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Written by Stephanie
(2/13/2013 12:01 p.m.)
in consequence of the missive, listening?, penned by Nikki N
Had Mr. Knightley heard nothing of the conversation, there is still Emma's own sense of propriety in place. She does wrong in the novel, but when the offense is against genteel manners or social mores, we know she feels guilty about it.
When she arranges Harriet's short visit to the Martins, Emma can not entirely approve of herself, and has to talk herself into what she knows to be bad behavior. After confessing her suspicions to Mr. Frank Churchill, she repents it, wondering if she did not breach woman-to-woman duty. When she avoids visiting Mrs. and Miss Bates, her conscience pricks her.
When she asks for details from Miss Fairfax, and has every attempt at an opinion stymied, she never thinks that she might be the one transgressing.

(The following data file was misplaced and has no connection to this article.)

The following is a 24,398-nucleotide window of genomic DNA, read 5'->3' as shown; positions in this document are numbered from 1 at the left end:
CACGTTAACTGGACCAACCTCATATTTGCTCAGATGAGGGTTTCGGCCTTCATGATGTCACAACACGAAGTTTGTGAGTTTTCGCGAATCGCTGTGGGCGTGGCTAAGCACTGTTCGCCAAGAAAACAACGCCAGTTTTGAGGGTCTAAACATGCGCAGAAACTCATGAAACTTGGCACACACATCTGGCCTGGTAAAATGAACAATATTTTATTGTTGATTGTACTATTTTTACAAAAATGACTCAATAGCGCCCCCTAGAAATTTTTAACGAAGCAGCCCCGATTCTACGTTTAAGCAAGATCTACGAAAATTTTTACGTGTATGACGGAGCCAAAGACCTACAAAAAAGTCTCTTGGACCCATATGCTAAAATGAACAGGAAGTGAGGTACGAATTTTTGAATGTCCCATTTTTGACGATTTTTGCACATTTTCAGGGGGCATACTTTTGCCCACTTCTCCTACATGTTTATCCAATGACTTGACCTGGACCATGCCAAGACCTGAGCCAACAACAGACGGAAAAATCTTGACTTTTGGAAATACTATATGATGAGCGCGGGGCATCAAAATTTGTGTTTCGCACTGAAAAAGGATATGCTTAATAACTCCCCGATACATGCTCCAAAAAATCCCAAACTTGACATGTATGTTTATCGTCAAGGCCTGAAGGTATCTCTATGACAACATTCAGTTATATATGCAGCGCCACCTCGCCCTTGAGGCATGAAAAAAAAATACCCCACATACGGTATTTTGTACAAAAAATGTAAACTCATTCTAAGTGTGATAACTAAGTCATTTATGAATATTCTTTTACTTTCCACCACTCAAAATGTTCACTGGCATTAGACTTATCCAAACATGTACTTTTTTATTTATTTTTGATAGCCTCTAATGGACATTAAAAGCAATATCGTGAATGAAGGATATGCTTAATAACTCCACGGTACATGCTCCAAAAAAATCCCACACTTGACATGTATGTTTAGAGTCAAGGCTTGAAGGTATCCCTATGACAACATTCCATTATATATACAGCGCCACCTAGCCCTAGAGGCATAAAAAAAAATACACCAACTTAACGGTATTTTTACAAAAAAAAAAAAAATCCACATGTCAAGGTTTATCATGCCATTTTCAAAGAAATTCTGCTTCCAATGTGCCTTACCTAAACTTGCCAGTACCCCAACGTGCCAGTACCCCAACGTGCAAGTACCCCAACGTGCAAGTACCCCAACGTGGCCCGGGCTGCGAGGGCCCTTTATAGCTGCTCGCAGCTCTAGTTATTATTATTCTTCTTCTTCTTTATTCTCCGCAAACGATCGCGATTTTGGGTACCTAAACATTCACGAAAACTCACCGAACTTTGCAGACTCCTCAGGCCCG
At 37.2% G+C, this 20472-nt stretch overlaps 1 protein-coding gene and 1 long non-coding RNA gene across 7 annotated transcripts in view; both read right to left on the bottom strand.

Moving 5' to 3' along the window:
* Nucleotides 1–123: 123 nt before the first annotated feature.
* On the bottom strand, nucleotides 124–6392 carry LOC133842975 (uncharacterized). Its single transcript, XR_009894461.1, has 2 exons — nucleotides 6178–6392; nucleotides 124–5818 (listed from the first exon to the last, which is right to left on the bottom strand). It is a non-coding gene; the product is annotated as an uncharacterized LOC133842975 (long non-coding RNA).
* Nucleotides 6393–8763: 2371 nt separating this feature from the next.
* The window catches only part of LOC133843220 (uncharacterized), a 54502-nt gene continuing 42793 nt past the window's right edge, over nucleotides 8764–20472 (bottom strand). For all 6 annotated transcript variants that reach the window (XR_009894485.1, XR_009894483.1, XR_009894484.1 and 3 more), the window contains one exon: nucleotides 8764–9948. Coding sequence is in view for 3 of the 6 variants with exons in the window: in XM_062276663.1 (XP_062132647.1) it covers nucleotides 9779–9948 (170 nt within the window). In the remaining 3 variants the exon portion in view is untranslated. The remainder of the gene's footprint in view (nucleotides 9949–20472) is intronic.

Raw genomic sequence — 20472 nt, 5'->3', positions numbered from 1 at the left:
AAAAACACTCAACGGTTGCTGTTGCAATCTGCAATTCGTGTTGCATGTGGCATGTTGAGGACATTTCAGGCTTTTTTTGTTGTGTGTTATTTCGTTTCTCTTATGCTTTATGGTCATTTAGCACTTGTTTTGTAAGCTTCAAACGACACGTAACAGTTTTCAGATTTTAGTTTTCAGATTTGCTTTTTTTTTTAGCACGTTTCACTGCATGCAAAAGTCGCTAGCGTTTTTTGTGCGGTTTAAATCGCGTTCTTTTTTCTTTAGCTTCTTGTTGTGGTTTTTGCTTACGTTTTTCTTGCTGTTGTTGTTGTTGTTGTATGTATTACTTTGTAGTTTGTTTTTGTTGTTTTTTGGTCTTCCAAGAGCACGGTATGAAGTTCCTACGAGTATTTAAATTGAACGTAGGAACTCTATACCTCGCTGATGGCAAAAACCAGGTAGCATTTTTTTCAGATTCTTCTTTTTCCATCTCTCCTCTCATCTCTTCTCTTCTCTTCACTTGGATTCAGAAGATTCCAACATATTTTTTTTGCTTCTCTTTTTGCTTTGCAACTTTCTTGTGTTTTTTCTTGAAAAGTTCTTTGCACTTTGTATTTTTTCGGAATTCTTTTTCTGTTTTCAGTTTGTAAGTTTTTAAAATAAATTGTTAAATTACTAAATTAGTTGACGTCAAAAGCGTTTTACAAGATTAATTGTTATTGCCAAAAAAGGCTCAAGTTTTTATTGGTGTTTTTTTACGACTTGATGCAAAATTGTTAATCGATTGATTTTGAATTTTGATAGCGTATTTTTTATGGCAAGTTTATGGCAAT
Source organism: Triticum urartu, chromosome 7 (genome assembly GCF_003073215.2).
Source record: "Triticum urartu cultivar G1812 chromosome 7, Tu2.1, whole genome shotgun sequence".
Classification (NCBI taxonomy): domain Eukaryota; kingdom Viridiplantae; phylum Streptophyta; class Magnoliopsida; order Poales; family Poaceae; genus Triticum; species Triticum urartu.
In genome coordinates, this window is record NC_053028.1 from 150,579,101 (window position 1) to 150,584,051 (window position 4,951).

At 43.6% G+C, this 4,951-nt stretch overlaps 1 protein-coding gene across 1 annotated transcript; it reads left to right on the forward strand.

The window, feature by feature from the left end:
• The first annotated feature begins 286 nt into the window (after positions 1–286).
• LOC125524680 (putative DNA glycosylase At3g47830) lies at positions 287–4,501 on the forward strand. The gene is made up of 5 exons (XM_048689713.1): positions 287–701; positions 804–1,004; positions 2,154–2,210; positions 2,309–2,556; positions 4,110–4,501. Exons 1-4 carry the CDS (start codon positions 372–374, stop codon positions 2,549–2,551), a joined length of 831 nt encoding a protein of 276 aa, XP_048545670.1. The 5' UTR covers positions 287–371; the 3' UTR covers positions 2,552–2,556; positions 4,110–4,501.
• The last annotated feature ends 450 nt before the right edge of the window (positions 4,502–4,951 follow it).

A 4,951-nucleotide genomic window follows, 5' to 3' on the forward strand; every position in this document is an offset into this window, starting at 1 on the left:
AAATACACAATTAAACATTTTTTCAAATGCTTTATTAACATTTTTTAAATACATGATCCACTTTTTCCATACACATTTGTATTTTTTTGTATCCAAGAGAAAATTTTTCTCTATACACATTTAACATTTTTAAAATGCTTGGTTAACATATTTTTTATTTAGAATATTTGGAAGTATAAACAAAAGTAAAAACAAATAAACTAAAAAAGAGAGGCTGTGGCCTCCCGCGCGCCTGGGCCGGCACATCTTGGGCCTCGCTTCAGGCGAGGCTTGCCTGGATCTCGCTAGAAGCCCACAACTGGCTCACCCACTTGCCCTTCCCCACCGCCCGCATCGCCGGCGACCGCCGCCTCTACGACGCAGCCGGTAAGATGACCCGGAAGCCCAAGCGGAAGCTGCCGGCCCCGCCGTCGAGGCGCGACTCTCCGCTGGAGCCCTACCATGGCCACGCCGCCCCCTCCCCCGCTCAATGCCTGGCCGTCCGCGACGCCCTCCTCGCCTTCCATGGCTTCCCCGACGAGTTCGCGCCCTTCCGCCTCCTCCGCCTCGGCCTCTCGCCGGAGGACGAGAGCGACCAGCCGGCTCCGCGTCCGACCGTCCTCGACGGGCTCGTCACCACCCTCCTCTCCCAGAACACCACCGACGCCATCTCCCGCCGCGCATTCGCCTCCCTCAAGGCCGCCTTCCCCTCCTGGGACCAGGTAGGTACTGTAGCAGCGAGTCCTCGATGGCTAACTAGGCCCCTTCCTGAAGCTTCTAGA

Part of the resentment on Emma's part, indeed, might be that she is making an effort to progress a step in intimacy, and Miss Fairfax is refusing it. As Emma says later, "I must be more in want of a friend, or an agreeable companion, than I have yet been, to take the trouble of conquering any body's reserve to procure one." (ch. 24)
Even so, however, I still can not paint Emma as to be classed with the Mrs. Eltons, the Mrs. Perrys, and the Mrs. Coles, who would force themselves anywhere; (ch. 45) especially since this particular social sin is never repeated by Emma elsewhere in the novel, and she deprecates it in others.
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